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His father, Pankaj, had to give up a garment business to make sure he could spare time to nurture his child's dream. Since his mother passed away when he was just four, Pankaj had to perform the dual role of a father and mother so that Prithvi got all the love and care at home.

"When he was around four I felt that he had something in him to take up cricket. Even my friends who saw him bat told me that his technique looks good and he can be a good batsman. Despite not having played cricket before, I felt my son was good even at a young age and decided to enroll him for coaching," he said.

Pankaj revealed that initially it was difficult, as the father-son duo had to travel nearly 70 kms daily on the crowded local trains from their home in Virar, the extreme end of north Mumbai, to Shivaji Park in Central Mumbai. But help poured in from all quarters once Shaw started making a name for himself in junior cricket.

"It was not easy at the start; we spent nearly five to six years travelling from Virar to Shivaji Park daily in crowded trains. Prithvi used to wake up at 4.30 in the morning, and by the time we returned home after his school, training and tuitions, it would be around nine at night, and he only got time to sleep," he said.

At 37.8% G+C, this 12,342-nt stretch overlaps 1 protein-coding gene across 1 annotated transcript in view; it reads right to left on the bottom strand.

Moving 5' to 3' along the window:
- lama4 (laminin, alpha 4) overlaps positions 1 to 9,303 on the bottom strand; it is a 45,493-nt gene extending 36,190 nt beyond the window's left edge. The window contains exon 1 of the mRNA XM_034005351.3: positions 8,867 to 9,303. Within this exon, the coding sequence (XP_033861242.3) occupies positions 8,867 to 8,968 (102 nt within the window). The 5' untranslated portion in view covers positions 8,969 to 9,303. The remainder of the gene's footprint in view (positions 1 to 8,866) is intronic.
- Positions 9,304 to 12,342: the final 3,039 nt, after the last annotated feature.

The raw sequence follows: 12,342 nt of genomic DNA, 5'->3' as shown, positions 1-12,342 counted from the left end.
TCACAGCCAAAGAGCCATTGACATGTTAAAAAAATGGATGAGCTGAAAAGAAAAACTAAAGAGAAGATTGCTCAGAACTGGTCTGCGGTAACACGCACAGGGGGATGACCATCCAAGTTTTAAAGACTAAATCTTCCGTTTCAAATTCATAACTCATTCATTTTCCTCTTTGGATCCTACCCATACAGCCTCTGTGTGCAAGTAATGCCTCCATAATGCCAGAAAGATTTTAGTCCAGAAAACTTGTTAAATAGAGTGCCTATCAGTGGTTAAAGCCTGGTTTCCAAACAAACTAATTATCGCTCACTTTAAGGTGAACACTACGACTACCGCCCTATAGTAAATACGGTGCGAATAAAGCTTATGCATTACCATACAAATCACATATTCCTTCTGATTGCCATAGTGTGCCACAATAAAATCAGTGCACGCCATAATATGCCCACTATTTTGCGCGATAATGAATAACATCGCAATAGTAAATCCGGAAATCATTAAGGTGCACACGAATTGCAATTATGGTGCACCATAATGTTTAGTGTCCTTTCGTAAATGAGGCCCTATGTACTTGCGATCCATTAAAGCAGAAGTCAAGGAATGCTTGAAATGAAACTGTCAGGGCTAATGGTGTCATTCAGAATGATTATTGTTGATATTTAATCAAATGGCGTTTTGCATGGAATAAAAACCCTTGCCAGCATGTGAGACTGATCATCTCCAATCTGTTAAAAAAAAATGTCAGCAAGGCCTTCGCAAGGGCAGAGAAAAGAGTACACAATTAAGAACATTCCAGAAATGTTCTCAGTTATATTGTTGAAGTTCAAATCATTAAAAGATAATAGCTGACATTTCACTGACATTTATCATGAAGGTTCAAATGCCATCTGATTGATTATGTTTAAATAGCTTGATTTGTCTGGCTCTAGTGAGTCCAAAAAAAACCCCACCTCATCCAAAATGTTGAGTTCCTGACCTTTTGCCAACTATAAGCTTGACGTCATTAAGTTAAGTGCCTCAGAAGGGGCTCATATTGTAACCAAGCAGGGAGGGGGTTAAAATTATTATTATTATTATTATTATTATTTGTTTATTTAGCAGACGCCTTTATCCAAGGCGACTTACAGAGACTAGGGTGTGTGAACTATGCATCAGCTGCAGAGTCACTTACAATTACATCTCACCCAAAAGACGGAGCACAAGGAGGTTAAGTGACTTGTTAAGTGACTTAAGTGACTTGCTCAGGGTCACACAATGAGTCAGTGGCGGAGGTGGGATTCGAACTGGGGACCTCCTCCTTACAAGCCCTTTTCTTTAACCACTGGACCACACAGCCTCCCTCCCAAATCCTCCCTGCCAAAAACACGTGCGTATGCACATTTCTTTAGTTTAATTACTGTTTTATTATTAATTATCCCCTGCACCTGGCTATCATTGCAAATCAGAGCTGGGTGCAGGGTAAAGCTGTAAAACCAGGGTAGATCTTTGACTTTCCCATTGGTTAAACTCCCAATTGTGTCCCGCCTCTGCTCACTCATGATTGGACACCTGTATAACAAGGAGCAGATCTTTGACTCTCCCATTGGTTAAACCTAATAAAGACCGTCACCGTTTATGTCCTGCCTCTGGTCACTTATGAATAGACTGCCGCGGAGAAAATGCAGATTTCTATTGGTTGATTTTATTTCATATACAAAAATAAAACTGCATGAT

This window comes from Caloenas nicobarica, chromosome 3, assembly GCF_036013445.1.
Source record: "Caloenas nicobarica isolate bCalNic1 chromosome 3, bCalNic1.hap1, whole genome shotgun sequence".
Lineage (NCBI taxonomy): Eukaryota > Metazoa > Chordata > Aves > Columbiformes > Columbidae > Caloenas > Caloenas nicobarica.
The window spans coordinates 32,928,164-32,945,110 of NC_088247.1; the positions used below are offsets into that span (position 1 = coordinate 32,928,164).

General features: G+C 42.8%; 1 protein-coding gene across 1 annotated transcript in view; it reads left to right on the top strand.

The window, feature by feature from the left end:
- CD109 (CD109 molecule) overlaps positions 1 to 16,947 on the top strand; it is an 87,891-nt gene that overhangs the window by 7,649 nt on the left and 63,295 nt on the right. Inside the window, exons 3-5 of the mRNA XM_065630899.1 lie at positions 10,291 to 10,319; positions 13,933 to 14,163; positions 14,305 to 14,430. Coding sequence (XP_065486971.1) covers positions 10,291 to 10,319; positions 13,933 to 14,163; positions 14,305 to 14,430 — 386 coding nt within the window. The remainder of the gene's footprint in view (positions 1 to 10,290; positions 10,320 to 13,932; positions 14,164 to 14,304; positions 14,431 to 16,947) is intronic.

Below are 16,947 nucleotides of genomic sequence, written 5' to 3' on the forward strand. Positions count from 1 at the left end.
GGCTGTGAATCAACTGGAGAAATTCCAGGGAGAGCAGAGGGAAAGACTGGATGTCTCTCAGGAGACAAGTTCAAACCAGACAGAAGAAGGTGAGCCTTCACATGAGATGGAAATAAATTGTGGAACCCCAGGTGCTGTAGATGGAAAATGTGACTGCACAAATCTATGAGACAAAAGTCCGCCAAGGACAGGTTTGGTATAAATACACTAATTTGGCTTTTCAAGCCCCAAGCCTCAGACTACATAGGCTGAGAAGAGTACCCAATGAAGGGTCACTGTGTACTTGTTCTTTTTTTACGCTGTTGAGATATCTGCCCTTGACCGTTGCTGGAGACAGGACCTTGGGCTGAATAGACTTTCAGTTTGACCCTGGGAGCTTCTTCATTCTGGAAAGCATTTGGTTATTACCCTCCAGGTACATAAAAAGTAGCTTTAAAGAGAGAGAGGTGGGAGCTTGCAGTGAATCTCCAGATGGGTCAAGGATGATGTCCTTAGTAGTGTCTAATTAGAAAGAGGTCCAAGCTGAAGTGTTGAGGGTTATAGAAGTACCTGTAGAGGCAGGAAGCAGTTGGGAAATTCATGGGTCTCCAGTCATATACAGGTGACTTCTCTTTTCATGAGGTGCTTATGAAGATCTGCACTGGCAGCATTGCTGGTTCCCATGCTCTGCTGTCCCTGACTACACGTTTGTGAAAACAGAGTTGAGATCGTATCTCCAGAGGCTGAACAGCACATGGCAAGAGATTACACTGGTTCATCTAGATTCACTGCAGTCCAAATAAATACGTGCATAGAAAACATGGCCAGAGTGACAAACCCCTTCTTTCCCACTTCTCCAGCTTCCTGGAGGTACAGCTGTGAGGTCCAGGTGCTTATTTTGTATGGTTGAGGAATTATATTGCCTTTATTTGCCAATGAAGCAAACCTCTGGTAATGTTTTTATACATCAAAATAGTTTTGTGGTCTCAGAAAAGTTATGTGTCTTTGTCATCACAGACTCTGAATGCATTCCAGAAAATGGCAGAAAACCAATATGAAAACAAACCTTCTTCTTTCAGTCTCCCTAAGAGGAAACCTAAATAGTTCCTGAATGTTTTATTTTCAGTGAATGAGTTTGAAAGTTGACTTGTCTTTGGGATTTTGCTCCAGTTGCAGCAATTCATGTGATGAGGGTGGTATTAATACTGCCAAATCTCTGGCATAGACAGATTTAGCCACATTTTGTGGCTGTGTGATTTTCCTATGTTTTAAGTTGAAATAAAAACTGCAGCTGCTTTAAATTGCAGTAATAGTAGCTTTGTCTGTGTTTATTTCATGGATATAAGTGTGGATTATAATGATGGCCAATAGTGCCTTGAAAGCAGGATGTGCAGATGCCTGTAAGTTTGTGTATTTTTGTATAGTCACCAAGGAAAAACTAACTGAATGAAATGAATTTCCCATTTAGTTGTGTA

Image: Prithvi Shaw (left) with his father Pankaj
Photographs: Hitesh Harisinghani/Rediff.com

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'When he was around four I felt that he had something in him to take up cricket'

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Rizvi Education Society came forward and provided the father-son accommodation initially, before a local corporator gave them a permanent residence in Santacruz so that their travel time was reduced.

Rizvi Springfield school trustee Javed Rizvi says they have made a security bond of Rs 100,000 in Prithvi's name which will help take care of some of his needs.

"We have announced that we will give him Rs One lakh for his record-breaking innings and will be bearing the expense of his kit. His education is also being taken care of by Rizvi. We have also told him that he can pursue further studies at Rizvi College free of cost, and if he needs anything else we at Rizvi are always there for him. We just want him to focus on cricket and work hard on it," said Rizvi.

Shaw is another bright chapter in Rizvi's golden run in Mumbai's Inter-school cricket.